Beyond the Red Door

II

Though I am unbred and unqualified to make such a judgment, I think that Marcus' lungs are filling with fluid. I am given to believe this because his breath rattles, and he grimaces when he draws breath. I have made what little comfort I can for him here, daubing his face with chemical cold packs. It is so little, but I feel welx in it – welx from no duty at all.

Marcus has bid me, though, to finish the tale that I started, so that anyone who finds us might be warned. And for all our sakes, I will. I will write until my eyes are darkened and I am too feeble to move a pen. Someone must know what awaits out there, beyond the stars.

The ship we set out upon was the Bloodlash, our people being not thoroughly imaginative in our nomenclature. There were doubtless a thousand other Bloodlashes off on their own duties throughout the galaxies, but we were given this one. It could hardly be called a ship, really, for onboard there were only the bridge and the cargo hold as places hospitable to a body. The rest of the space was taken up by the immense ion drives and stealth equipment. The Bloodlash did its job of reconnaissance and infiltration well enough, I suppose, but there was certainly no room for ten aboard. Science Team, all three of them looking so alike that I thought they must be clones, took up the Bridge by themselves with a single soldier standing guard. The remaining six of us, four workers and two soldiers, huddled together in a tiny, unoccupied corner of the cargo hold, which had not been unloaded before our boarding. Among towers of titanium alloy containers with strange, alien script scrawled upon them, we waited. The cargo containers were stacked high, filled with Lords only knew what, and they filtered most of the dim light of the hold. At first, we waited in silence under the shadowy light, listening only to the alternately excitable or agitated chatter of Science Team that filtered down the bolt hole from the bridge to the hold. Soon, though, the time stretched into hours, and even I, a worker bred for monotony, began to feel the pull of ennui.

But a worker does not speak out of turn. Much as I yearned to break the silence, I was bound by the chains of caste to remain silent until spoken to. To my great fear and astonishment, I was. One of the soldier units wearing a powered exoskeleton approached me and the other workers quite suddenly (it was not intentional, but by pure instinct we found ourselves separated according to our class).

"Worker, we are all bored," he said. I do not know why he turned to me specifically, but I would likely not be alive now if he had not. "There is no good in sitting here in the dark with nothing to say. Surely you know of some story that could entertain us?"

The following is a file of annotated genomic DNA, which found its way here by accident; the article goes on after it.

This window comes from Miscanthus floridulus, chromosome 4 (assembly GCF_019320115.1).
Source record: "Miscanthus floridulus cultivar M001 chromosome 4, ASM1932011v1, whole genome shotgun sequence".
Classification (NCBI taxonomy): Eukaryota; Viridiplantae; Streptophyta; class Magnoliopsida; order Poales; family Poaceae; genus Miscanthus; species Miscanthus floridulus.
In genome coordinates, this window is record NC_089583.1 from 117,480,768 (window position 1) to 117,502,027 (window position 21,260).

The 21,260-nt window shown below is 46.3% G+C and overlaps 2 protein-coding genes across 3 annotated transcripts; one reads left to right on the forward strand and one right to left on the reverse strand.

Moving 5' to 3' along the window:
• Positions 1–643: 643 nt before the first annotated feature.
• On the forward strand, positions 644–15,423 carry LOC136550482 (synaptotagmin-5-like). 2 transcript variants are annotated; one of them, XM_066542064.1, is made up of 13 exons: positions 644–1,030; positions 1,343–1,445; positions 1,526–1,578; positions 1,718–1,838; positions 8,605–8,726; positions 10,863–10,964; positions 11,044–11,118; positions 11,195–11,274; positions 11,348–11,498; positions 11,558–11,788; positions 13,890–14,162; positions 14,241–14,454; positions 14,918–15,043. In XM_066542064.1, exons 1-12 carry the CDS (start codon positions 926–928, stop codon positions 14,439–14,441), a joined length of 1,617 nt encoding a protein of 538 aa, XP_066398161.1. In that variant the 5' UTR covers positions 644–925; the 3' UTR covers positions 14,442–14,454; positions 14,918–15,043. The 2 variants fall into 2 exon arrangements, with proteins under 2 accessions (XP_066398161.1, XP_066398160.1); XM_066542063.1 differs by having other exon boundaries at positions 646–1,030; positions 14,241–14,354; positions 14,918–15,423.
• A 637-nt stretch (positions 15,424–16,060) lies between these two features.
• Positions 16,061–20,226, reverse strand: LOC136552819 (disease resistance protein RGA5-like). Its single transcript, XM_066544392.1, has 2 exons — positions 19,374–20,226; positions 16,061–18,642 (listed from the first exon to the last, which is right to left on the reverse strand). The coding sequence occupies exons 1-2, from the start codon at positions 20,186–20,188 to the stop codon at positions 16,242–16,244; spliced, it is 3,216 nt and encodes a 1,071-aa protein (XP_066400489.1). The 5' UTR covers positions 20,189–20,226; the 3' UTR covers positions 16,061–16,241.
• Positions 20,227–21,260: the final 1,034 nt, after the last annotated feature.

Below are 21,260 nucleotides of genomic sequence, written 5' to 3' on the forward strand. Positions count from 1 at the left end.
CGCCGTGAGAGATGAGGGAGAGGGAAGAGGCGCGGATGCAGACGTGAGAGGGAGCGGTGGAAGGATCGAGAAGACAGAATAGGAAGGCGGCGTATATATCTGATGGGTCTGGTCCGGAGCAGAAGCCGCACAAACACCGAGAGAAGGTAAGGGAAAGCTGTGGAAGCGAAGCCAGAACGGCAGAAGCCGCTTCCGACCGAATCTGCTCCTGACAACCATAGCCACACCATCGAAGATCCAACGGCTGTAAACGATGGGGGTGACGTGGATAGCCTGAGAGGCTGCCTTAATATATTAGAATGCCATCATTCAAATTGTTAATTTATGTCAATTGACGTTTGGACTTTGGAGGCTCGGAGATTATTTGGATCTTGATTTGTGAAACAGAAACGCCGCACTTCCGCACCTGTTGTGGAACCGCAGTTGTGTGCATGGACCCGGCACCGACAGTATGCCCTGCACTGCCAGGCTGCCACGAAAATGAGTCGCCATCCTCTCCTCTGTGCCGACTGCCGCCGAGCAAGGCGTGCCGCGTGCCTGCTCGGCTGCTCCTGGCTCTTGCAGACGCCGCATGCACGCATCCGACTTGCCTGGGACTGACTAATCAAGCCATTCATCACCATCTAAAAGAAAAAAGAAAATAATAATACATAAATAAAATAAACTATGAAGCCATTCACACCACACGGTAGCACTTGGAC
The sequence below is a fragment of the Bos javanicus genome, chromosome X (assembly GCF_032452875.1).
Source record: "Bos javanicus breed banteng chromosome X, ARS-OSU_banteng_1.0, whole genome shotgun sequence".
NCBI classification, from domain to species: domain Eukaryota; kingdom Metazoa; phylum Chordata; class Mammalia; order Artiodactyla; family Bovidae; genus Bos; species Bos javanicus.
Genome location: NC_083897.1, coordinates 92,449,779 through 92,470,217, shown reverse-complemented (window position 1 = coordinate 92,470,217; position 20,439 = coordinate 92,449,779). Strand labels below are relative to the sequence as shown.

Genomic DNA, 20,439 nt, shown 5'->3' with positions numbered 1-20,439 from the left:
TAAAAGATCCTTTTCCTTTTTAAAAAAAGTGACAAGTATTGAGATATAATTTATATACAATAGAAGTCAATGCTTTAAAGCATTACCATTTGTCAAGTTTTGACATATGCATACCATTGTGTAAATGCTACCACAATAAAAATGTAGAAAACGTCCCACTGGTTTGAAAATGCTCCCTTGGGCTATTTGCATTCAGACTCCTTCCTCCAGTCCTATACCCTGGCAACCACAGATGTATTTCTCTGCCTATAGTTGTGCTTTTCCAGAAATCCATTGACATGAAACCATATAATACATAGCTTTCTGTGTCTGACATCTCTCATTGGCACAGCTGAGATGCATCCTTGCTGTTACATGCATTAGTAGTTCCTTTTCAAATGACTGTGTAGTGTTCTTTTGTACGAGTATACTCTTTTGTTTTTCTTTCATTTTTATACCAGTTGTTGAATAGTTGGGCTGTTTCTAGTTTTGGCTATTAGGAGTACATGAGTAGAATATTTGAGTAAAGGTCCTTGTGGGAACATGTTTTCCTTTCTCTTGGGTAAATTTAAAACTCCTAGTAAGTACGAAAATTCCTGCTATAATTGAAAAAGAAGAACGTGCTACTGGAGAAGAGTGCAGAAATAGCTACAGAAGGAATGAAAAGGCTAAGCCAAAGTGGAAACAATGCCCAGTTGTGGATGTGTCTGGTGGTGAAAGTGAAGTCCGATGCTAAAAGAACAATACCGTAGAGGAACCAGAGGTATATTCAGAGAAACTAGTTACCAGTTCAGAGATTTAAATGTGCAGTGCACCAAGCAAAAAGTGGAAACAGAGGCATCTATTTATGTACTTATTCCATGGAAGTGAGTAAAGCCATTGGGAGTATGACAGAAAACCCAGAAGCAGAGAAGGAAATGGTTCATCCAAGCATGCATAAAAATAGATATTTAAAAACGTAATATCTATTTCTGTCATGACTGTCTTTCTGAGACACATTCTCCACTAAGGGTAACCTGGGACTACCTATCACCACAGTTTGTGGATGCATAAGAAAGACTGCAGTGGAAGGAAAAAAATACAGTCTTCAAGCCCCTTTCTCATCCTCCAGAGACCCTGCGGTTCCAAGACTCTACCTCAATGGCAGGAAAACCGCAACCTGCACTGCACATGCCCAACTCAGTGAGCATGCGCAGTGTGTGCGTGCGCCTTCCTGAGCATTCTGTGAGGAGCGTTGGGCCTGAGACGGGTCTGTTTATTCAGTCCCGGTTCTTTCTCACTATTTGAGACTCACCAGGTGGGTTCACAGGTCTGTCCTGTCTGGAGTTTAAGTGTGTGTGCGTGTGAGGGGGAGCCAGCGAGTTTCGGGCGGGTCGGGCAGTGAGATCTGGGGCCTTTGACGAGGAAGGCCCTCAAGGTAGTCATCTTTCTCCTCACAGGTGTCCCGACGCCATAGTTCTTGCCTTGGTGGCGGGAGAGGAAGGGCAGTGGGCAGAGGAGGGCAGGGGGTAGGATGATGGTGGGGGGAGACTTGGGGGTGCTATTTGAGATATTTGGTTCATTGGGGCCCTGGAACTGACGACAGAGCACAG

"What are you doing, idiot? Get back over here and shut up," the other soldier hissed.

"Then you would choose boredom? How absurd." The soldier did not quite grin, but we all could feel his mirth and good humour. In just a moment, the hierarchy among us six had been broken down. I do not know if the same passed between the soldier and my fellow workers, but he had called me comrade without even a word. It would bring me great welx to grant his request.

I sang. It is an old song, one that is quite literally in the hearts of the People, written into our very genes so that we do not forget. I sang of arms and blood, the days when all the People were soldiers, at war with one another and strange beings from beyond the sky. Chieftans rose and fell by my words, living and dying by the sword.

The others in the hold said nothing; the three workers aside from myself turned their heads so that they might not be obliged to look at me. But the soldiers looked on appreciatively, perhaps even with astonishment. The one who had asked me to sing even widened his eyes in pleasure, which was virtually his only feature that we could see under his fearsome exoskeleton.

I had reached the end of the first canto when one of the Science Team creatures peevishly stuck its head down the bolt hole and ordered silence. The order to still my voice was of higher priority than the order to sing, so I stopped at once. It mattered little. My body was fairly aglow with welx, and the soldiers nodded at me, wordlessly accepting me as one of their own.

Time passed, perhaps a whole cycle or more, if time has any meaning out there in that dark sea. No one spoke or dared move too much due to the harsh and angry edit. Science Team were not known for their merciful dealings with underlings, so no one wanted to chance their ire. Meanwhile, our leaders chattered on above, undisturbed.

It would be difficult to describe what happened next without resorting to profane poetry. Quite suddenly, it seemed to me that a profound feeling of sickness, a burning fever and a chill so intense it was painful all at once had passed over me. Following this disconcerting sensation was a feeling like being made liquid and forced through a wall of stone, a feeling which was in its way more sickening than the sickness. I do not know how long these sensations lasted, for while they went on I was conscious of nothing outside my own skin.

Then, all passed into darkness. The lights of the hold, never bright, were all at once snuffed out. This was a most fearful thing, since those lights were powered by the auxiliary feedback from the ship's ion drive. If the lights had failed, it meant that drive, and all power on the ship, had also failed.

We were adrift.